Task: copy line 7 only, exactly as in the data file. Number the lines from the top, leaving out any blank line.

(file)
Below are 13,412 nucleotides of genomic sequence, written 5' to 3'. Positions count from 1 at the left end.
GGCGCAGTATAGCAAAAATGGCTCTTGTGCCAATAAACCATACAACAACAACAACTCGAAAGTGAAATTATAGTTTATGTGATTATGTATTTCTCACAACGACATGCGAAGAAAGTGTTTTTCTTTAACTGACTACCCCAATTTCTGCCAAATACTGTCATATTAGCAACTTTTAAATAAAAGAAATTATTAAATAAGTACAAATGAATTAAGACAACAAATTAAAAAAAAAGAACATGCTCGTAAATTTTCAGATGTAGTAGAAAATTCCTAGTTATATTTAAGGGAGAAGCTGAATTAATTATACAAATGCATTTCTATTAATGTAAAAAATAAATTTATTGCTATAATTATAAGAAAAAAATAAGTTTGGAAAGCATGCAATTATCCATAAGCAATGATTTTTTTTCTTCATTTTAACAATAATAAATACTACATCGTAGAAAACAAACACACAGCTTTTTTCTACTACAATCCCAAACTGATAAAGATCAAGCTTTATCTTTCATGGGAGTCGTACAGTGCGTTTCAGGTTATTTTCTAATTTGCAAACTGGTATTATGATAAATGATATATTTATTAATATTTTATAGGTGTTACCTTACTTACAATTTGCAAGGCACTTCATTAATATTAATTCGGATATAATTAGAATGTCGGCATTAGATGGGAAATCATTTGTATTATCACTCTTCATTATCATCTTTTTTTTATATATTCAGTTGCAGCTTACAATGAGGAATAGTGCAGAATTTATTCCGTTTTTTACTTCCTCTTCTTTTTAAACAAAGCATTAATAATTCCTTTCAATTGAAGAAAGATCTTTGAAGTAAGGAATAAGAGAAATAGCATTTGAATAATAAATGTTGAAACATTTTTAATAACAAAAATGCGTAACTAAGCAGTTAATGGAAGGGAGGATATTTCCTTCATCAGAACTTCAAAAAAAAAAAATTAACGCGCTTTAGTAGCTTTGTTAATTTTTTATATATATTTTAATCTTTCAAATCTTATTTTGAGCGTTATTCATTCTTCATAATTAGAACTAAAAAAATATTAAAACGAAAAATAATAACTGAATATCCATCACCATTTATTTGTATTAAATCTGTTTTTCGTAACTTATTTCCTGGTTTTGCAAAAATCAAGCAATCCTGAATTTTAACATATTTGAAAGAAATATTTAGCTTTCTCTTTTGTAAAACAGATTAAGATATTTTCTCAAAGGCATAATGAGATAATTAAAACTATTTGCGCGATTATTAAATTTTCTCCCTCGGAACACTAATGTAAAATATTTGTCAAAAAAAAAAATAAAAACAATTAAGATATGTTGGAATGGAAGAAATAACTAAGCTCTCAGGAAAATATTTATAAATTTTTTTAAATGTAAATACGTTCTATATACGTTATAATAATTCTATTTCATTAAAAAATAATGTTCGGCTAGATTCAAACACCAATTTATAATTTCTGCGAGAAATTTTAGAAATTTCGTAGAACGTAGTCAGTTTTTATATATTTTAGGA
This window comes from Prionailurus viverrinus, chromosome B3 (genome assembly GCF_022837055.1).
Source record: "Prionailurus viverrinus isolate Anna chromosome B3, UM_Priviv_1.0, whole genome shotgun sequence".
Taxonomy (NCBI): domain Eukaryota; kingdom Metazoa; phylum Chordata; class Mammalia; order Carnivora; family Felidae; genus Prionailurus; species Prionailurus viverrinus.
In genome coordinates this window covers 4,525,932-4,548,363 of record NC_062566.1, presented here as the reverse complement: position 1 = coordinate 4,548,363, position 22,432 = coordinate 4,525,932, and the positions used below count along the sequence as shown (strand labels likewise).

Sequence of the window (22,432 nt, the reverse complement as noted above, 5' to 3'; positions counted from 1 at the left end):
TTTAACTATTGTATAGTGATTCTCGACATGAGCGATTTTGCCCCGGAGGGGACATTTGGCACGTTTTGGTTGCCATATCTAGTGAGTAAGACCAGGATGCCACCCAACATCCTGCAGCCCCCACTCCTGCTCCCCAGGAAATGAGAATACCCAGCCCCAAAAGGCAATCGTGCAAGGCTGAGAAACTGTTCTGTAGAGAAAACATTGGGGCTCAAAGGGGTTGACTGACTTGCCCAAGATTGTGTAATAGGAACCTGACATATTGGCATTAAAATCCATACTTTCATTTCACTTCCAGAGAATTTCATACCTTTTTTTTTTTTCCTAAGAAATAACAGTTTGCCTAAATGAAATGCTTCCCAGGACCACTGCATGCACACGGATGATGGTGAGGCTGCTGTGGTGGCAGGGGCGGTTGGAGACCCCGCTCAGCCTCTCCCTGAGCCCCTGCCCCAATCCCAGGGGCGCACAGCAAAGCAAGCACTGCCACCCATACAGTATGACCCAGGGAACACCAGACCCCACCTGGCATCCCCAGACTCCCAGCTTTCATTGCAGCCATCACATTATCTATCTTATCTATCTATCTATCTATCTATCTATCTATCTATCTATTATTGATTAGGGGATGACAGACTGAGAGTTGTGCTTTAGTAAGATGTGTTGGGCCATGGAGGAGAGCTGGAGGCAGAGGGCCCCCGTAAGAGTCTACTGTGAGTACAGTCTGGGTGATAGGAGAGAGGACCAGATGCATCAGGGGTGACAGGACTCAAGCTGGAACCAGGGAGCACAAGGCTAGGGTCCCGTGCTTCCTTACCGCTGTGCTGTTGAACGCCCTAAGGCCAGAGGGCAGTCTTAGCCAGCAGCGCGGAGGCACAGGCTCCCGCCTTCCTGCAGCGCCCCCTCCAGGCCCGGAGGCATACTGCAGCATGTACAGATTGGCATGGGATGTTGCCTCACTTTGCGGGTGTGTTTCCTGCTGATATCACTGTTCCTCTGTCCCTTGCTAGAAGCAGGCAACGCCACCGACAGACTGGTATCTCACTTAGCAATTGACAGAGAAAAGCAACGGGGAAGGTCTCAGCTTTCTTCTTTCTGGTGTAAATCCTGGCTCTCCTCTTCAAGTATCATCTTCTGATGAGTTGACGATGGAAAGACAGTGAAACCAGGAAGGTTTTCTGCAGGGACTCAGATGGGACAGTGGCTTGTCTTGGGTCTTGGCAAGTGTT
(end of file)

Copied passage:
Sequence of the window (22,432 nt, the reverse complement as noted above, 5' to 3'; positions counted from 1 at the left end):